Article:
Volume IV

By T.P. Schweider, MSGT. USMC, retired.


A few Meetings ago, one of the Raffle Prizes was a Royal Models 1/35th scale WWII Tanker, pouring fuel out of a 5-Gal. Can. Thinking about the figure after the meeting (did not win it) It occurred to me what it was that I’d found a little disturbing about the pose-a real Tanker would be using a flexible Metal spout attached to the 5-Gal. Can! During WWII and to the present day, 2 of these spouts are part of every Tank’s basic maintenance equipment. (These spouts have a colorful nickname, but it is not printable on a Family Website.) And contrary to most opinion, the 5-Gal. Can. Most usually contains oil, not Gas or Diesel. Normally a Tank will carry 2 cans of different weight oils; one weight for the engine, and one for the Transmission. Oil weight is determined by Location, Climate and Season. Thus there are two spouts for the 2 different weights

Further recollection brings to mind many scenes of Armor in dramatic situations, but very, very few of the Tank crews doing mundane, but very necessary maintenance. Like ain’t never seen a diorama of a crew doing a Hot Check. When a Tank Unit of whatever size is traveling, after an hour on the road, The Unit Commander will call a halt, and, with engines running, all crews do a “Hot” Check. The T.C. & Gunner check the oil levels in the engine and transmission (with the help of 4 foot Long dip sticks.)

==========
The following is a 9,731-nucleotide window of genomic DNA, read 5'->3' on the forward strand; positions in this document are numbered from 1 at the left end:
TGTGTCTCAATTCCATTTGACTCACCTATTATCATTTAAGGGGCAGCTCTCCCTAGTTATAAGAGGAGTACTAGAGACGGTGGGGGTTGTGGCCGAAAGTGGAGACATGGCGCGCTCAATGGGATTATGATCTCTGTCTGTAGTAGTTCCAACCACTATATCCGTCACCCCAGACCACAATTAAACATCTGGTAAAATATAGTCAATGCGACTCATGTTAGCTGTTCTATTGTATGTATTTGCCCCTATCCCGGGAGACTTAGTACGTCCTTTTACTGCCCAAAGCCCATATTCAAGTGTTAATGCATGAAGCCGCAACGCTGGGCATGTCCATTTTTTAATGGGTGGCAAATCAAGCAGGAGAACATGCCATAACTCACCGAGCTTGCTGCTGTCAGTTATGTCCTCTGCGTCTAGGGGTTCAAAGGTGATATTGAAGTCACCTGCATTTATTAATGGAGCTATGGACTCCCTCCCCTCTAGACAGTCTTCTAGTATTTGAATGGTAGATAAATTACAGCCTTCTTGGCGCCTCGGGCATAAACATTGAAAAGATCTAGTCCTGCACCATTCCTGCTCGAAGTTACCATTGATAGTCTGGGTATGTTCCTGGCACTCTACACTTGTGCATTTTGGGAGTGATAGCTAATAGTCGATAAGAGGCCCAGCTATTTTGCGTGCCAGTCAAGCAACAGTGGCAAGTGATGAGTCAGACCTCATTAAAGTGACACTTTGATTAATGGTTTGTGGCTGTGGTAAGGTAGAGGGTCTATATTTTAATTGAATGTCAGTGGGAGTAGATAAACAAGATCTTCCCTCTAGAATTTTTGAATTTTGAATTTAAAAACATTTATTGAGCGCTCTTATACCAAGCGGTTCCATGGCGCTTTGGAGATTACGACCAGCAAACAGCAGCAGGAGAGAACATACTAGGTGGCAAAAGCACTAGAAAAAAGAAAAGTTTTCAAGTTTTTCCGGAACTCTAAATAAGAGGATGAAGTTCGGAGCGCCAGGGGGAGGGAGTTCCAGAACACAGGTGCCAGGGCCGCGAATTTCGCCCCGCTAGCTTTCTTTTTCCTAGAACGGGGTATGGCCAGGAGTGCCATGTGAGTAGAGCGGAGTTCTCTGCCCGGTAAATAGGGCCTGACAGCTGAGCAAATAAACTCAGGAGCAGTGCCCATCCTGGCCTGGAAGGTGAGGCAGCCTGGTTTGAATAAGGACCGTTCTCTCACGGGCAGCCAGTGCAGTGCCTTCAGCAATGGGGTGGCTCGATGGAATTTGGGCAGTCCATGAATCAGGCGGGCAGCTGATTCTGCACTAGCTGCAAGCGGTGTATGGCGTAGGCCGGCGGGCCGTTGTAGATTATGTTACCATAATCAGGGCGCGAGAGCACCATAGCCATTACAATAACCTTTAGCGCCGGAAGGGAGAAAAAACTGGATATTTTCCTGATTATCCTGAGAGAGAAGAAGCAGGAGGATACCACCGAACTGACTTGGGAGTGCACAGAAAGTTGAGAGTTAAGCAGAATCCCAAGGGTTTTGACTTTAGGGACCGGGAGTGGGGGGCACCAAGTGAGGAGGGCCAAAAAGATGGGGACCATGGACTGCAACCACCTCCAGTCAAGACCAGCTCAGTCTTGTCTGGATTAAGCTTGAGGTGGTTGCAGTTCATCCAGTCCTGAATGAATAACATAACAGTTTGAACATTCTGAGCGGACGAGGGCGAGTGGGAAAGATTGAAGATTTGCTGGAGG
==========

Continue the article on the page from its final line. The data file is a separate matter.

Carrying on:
While the loader dismounts and inspects the Track for loose end connectors. If loose ones are found, they are tightened; if oil levels are down, they are brought to the proper level, and if nature calls, it is quickly answered. After 10 minutes, the C.O. will check to determine if everyone is ready, and if so, the unit moves out. This procedure is repeated hourly until the destination is reached and then a Cold Check is done.

Fashion Note: Real tanker will have a pocket stuffed full of rags- you certainly don’t want to wipe the dipstick on your trousers, And real Tankers carry a good pair of work gloves-You don’t want to tear your hands up opening and closing engine grates. Finally every crewman will have a set of goggles.

That’s it for this installment. Future ramblings will cover rear wing, refueling, use of tarps, Life in a Tank, What makes a good Tanker, Customs, etc.

If any of you have any questions about Tanks or Tanking, Ask! Hopefully I’ll be able to answer your Inquiries.